Check out the TripAdvisor reviews for the Furnace Farmhouse.
For the latest rates at the Furnace Farmhouse, here are a selection of hotel booking sites: booking.com
Glan Heulog Bed and Breakfast
Glan Heulog Bed and Breakfast is a super-cute B&B in Conwy. Located outside the historic centre of Conwy, it is still a short walk into town. There are 6 bedrooms including two that can be joined to create a family room for four people
Check out the TripAdvisor reviews for Glan Heulog Bed and Breakfast.
For the latest rates at Glan Heulog B&B, here are a selection of hotel booking sites: expedia
Pubs and Restaurants Conwy
Here are some great places to eat in Conwy. The pubs are dog-friendly and kid-friendly so that’s good for a sit-down when you need a break.
Bodnant Welsh Food Centre
The Bondnant Welsh Food Centre has both tea rooms as well as the Hayloft Restaurant and Bar. The Furnace Tea Rooms are set in the old stables and overlook Conwy estuary. It’s open for tea, snacks and light lunches. There’s a cookery school with both day and residential courses similar to River Cottage in England. Hayloft Restaurant is the fine-dining gourmet restaurant.
Fish at the Hayloft Restaurant – a great place to eat in Conwy
Castle Hotel Conwy restaurant
The Castle Hotel Conwy restaurant also serves local Welsh food. You can also have afternoon tea at this hotel in Conwy.
Fun Fact! The Conwy Castle Hotel restaurant served lunch to a young teenage Princess Victoria in 1832 during a visit to North Wales.
The Liverpool Arms is located on Conwy Quay. It’s got great views over the estuary and gets crowded thanks to that feature.
The Liverpool Arms pub is located in a prime position for observing life on Conwy Quay
The Albion Ale House
The Albion Ale House is a 1920’s pub that serves local beer. It serves no food (just nibbles). Why is on this list? It’s won a bunch of awards for being the best pub in North Wales. And, it’s now really rare to find a pub that just serves beer. You can find the Albion Ale House on Uppergate Street inside the walled town of Conwy.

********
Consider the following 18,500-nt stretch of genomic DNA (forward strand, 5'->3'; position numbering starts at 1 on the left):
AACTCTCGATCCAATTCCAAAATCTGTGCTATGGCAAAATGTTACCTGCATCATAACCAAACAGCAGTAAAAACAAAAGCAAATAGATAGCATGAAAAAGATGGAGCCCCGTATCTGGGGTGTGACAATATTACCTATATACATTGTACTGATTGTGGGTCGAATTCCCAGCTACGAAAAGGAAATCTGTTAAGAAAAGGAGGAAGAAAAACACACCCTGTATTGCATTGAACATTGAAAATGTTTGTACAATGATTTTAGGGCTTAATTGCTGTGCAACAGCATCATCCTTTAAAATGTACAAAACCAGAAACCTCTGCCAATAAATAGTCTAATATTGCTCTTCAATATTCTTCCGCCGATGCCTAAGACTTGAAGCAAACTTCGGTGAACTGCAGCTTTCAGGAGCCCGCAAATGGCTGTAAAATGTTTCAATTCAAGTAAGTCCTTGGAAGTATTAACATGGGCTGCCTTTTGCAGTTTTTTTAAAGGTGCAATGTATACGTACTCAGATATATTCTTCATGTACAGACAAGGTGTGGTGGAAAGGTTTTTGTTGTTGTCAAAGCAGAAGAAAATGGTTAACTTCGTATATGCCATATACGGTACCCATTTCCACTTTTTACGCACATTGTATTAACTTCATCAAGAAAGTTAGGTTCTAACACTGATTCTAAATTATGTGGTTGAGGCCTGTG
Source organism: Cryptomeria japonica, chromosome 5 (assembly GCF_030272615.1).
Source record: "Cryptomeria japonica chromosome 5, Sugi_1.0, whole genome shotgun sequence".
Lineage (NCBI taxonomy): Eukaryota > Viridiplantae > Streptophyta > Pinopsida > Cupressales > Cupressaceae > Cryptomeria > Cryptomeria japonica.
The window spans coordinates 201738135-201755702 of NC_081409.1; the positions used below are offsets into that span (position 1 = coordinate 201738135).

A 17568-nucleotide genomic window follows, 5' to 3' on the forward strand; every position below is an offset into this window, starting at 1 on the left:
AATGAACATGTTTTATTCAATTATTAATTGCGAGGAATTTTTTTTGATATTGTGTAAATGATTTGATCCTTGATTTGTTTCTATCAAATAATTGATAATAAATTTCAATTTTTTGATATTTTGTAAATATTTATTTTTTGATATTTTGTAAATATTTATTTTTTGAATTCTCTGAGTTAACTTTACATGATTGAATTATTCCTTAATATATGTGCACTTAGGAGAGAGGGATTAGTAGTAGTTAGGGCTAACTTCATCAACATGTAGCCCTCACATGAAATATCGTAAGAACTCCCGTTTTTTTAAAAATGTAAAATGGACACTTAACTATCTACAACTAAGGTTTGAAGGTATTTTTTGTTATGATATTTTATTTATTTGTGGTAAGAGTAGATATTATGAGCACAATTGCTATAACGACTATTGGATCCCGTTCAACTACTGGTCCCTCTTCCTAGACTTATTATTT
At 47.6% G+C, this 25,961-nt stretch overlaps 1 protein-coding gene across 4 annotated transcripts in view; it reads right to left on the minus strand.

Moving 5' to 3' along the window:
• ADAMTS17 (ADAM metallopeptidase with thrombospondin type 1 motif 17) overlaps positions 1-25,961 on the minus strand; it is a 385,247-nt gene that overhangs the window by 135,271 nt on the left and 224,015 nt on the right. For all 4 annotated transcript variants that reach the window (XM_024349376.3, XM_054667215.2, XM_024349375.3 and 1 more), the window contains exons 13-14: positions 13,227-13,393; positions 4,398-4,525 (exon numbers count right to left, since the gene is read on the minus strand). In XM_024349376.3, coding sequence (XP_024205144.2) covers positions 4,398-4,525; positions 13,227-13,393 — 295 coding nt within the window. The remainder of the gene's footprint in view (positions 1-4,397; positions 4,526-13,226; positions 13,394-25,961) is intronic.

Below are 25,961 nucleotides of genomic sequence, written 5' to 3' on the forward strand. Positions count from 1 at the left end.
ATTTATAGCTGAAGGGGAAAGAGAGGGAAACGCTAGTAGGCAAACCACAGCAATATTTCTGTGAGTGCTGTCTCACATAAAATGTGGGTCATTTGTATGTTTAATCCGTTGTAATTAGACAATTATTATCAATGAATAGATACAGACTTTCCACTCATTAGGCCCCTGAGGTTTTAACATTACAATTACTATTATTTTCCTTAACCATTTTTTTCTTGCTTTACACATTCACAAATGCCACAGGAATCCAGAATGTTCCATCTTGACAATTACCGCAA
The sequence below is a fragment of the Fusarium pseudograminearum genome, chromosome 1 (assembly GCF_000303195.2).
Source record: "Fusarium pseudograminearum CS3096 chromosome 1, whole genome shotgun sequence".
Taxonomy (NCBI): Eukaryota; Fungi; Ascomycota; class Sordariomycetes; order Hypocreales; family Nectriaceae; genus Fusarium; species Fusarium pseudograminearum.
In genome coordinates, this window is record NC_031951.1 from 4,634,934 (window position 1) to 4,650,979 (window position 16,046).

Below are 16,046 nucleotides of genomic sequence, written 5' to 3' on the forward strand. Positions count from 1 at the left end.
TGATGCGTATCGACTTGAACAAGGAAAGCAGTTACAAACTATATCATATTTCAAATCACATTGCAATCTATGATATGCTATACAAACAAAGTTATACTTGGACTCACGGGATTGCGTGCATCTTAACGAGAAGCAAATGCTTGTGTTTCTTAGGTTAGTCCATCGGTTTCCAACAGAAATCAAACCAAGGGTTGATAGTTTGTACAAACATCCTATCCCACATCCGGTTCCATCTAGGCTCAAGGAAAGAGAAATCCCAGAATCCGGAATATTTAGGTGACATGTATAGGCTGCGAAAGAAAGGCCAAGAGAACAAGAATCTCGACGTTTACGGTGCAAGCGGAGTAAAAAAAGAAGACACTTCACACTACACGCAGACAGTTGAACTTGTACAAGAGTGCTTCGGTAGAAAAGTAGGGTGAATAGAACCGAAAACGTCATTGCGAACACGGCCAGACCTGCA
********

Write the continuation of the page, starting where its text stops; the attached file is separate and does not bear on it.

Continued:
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Conwy Castle in Wales (+ 10 Other Things To Do in Conwy) For Family Holidays in North Wales
Conwy Castle in Wales (+ 10 Other Things To Do in Conwy) For Family Holidays in North Wales
The must-do Conwy Wales attractions are the medieval Conwy Castle, a UNESCO World Heritage Site, and the Conwy Town Walls, but that’s not all. You’ll also find the smallest house in Britain and a lovely town all around.
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The view from the parapet of the neat lines of grape-festooned vines under a pale blue sky could easily fool you into thinking you were in Tuscany. If you look closer though, there were tell-tale touches to remind you that you were in the Napa Valley of California. Perhaps I noted that the lines of the vines were just too precise or the cypress trees were too well-clipped. Most tellingly, the castle and the grounds were lacking a certain amount of benign grime and neglect that rural Tuscany has never managed to shed. Although we were visiting Northern California with kids, we had a fabulous wine tour primarily because we chose to tour Castello di Amorosa, a family friendly vineyard in Napa Valley.